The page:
Report: Dolphins Never Considered Colin Kaepernick, Preferred Christian Ponder

Joseph ZuckerFeatured ColumnistAugust 6, 2017

LOS ANGELES, CA - DECEMBER 24:  Colin Kaepernick #7 of the San Francisco 49ers throws a pass during the game against the Los Angeles Rams at Los Angeles Memorial Coliseum on December 24, 2016 in Los Angeles, California.  (Photo by Sean M. Haffey/Getty Images)
Sean M. Haffey/Getty Images

The Miami Dolphins "never seriously considered, or contacted" Colin Kaepernick about joining the team in recent days, SiriusXM's Craig Mish reported Sunday.

ESPN's Adam Schefter reported the Dolphins agreed to a one-year, $10 million deal (before incentives) with Jay Cutler on Sunday. According to Mish, Miami would've targeted Christian Ponder—not Kaepernick—had its pursuit of Cutler failed.

Bleacher Report's Mike Freeman was among those perplexed by Mish's report:

Ponder and Kaepernick were teammates on the San Francisco 49ers last year, with Ponder backing Kaepernick up when Kaepernick reclaimed the starting job from Blaine Gabbert. Ponder hasn't thrown a pass in the regular season since 2014.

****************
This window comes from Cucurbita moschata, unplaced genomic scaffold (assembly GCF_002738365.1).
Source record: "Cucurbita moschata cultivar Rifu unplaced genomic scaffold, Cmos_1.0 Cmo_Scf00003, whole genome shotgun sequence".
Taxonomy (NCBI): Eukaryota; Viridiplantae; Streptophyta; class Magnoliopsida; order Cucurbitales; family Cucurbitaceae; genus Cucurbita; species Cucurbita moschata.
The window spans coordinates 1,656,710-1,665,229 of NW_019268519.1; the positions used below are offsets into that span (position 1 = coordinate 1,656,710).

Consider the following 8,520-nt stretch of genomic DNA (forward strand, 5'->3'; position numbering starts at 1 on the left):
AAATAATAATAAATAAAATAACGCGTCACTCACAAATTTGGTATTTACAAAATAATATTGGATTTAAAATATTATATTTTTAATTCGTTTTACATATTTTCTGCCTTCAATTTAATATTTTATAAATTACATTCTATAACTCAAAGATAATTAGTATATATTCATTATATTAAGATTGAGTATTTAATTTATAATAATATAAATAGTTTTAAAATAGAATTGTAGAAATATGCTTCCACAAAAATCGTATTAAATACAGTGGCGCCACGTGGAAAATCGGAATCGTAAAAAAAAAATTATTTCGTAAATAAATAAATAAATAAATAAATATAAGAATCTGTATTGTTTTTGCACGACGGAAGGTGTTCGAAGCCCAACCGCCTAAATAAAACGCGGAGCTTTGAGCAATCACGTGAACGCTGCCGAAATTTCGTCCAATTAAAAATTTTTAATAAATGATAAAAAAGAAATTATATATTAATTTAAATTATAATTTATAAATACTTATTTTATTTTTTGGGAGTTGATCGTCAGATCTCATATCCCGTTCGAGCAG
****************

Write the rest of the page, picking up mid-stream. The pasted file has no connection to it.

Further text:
ESPN's Josina Anderson reported Thursday the Dolphins' front office had included Kaepernick among the candidates to replace Ryan Tannehill, who suffered an injury during practice. The Miami Herald's Armando Salguero reported Tannehill has a partially torn left ACL.

Many fans have wondered whether NFL owners are blackballing Kaepernick as a result of his social activism and national anthem protest last year. New York Giants co-owner John Mara told The MMQB's Jenny Vrentas in May he had heard from Giants fans who made their dissatisfaction with Kaepernick clear.

"All my years being in the league, I never received more emotional mail from people than I did about that issue," Mara said. "If any of your players ever do that, we are never coming to another Giants game. It wasn’t one or two letters. It was a lot. It’s an emotional, emotional issue for a lot of people, moreso than any other issue I’ve run into."

There likely would've been even more fan outcry in Miami, where Kaepernick was criticized last fall for expressing a more sympathetic opinion toward Fidel Castro.

Miami is home to many Cuban exiles and the descendants of former Cuban residents. The New York Times' Lizette Alvarez reported hundreds in Miami celebrated the death of the former president of Cuba in November.